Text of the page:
Friday night at the Comerica Theatre in Phoenix, World Series of Fighting will hold its inaugural 8-man, single-night tournament. Eight lightweight fighters will vie for the tournament title and cement themselves as the top contender to the promotion’s 155-pound championship.
“We’re already working on the second tournament. We’re just going to see how this one is going to work out. If it goes well, we’re going to go ahead and do a second one, a third one, and fourth one,” WSOF Vice President Ali Abdelaziz told MMAWeekly.com. “We’re going to put on regular events and we’re going to put on tournaments.”
The tournament format is a throwback to the early days of mixed marital arts, and Abdelaziz believes the American fans enjoy watching tournaments unfold.
“I’m probably one of the biggest MMA fans you’ll ever meet. I train every day and I talk to people all the time. People are kind of getting tired of fighting. There’s too much fighting. I thought about it and thought what if we bring something completely different.
“It’s not completely different. UFC 1 was a tournament. Pride had tournaments, and this is something that hasn’t’ been done for a long time,” he said.
“America loves the brackets. Everybody loves March Madness, and they do brackets. To have eight warriors come in, and in one night try accomplish what not too many people have accomplished. Why not gives these guys the opportunity to fulfill their dreams,” added Abdelaziz.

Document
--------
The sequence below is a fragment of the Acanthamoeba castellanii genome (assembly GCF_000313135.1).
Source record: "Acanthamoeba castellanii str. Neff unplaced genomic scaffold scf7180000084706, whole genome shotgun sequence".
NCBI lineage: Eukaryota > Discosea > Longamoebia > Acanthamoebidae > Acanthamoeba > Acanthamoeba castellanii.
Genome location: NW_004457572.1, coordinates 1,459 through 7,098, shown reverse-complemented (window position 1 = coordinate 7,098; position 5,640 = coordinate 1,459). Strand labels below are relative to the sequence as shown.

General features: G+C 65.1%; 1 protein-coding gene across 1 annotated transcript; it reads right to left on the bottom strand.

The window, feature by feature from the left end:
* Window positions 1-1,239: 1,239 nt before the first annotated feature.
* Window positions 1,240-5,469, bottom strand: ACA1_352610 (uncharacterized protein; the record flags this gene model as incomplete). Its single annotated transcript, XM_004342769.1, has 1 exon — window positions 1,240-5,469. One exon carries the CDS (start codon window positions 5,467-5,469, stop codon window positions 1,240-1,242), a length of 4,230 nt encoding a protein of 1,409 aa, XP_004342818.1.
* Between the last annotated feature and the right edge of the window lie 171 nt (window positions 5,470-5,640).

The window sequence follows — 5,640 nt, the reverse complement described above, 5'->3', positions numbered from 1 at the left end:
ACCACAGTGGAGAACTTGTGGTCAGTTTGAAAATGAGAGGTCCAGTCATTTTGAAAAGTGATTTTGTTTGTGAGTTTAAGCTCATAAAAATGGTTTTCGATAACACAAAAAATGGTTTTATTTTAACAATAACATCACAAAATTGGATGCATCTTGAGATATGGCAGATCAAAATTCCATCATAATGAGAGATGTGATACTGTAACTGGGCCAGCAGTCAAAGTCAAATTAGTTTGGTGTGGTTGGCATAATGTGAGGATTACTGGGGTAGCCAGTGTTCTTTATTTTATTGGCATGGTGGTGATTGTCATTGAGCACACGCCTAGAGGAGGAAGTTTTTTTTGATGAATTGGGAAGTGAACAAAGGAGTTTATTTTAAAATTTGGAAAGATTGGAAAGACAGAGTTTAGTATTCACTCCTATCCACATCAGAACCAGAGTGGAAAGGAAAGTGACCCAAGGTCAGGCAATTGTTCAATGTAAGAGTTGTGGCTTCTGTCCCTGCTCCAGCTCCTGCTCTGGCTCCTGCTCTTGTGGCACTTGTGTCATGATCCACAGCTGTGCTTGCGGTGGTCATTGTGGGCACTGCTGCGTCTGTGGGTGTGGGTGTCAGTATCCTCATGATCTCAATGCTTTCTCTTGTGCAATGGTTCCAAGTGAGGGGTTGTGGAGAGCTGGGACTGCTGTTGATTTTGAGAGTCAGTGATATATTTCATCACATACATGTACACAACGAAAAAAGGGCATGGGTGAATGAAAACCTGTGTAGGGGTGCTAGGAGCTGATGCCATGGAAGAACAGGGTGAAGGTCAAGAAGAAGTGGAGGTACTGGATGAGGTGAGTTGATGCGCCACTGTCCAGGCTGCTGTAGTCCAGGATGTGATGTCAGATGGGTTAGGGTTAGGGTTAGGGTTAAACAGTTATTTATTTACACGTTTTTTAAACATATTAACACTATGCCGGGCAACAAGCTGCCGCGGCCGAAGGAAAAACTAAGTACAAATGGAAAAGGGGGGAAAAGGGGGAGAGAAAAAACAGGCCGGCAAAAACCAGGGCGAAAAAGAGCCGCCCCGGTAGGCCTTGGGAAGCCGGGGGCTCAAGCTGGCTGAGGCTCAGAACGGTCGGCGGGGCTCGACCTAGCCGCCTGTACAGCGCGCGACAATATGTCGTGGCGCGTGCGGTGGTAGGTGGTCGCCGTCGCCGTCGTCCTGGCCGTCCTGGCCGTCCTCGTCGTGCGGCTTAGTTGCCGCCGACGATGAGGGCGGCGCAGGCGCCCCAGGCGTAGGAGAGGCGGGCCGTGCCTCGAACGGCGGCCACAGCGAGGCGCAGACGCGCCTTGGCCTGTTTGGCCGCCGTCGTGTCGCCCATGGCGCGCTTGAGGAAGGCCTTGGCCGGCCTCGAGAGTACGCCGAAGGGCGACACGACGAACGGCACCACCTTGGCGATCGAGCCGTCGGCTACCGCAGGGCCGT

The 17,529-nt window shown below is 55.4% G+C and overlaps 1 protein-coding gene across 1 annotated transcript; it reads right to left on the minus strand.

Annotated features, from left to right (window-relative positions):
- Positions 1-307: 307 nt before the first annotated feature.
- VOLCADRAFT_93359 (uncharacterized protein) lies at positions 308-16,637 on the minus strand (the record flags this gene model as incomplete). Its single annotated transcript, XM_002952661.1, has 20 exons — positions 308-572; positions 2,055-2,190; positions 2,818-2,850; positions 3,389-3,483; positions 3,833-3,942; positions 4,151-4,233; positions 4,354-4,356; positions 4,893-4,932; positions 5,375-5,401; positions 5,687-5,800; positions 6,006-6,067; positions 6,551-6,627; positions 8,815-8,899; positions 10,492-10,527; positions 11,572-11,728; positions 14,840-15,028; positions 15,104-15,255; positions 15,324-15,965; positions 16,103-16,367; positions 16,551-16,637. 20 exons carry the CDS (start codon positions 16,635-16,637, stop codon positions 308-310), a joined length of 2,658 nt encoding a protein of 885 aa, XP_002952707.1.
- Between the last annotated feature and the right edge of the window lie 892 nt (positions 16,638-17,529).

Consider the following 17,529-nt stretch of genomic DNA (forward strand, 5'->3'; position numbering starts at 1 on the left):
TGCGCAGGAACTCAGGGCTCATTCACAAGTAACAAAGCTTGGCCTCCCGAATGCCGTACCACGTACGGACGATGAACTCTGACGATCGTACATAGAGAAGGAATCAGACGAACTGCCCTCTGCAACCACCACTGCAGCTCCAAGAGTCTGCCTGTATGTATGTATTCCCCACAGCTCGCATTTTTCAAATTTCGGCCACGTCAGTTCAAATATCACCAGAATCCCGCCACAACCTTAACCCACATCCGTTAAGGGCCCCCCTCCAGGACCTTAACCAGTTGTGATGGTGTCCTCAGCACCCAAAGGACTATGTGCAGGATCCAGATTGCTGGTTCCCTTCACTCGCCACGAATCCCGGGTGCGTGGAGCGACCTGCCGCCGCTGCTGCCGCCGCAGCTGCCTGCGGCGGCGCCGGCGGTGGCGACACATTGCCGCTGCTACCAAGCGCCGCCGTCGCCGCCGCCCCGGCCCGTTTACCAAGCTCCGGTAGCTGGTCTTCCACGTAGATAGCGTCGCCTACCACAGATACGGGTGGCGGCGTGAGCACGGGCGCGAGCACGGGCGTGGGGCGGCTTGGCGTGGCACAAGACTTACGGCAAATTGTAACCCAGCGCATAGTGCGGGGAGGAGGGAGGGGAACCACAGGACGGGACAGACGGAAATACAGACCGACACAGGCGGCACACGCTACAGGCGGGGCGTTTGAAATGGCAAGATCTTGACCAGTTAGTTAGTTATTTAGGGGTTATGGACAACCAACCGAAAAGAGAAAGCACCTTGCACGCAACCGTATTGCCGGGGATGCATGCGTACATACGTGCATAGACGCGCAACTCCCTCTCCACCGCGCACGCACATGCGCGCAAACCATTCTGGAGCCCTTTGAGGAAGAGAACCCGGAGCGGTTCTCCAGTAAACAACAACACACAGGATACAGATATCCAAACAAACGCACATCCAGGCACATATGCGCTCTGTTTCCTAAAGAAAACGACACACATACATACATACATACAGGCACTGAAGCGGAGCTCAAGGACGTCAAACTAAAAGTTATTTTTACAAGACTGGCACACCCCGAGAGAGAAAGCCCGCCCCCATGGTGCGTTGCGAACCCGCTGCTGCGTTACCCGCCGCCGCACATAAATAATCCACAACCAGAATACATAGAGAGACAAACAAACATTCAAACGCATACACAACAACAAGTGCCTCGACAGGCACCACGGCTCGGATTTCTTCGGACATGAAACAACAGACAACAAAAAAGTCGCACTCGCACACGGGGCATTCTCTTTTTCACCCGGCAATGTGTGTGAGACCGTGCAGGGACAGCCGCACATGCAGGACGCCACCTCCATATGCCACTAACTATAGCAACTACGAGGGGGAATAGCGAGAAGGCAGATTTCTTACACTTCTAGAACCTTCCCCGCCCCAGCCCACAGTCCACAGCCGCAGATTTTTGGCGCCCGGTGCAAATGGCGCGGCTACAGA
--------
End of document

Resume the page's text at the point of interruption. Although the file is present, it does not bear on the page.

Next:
Tournaments can be brutal physically and mentally. Not every fighter likes tournaments, but one-night tournament winners can gain instant notoriety.
“A lot of guys didn’t want to be in the tournament. Everybody has a dream. Many people have a dream, but they won’t accomplish their dream because they won’t do the extra work. These eight men chose that they’re not going to take that dream to the grave. They went through the extra work to be in this tournament and fight for the gold,” said the WSOF vice president.
“You’re watching this one guy beat three guys in one night. It builds fans in one night. For a lot of fighters, it takes years to build fans. You win fans in one night just because of the courage and the push to win the tournament.”
Tournaments are cut and dry. The path to the title is laid out and easy to follow. There’s no politics involved, and Abdelaziz believes that’s a good thing.
“If you win the tournament, we’re taking all the politics out of it, all the, I like this guy more or you like that guy more. Whoever wins is going to determine who is the No. 1 contender.”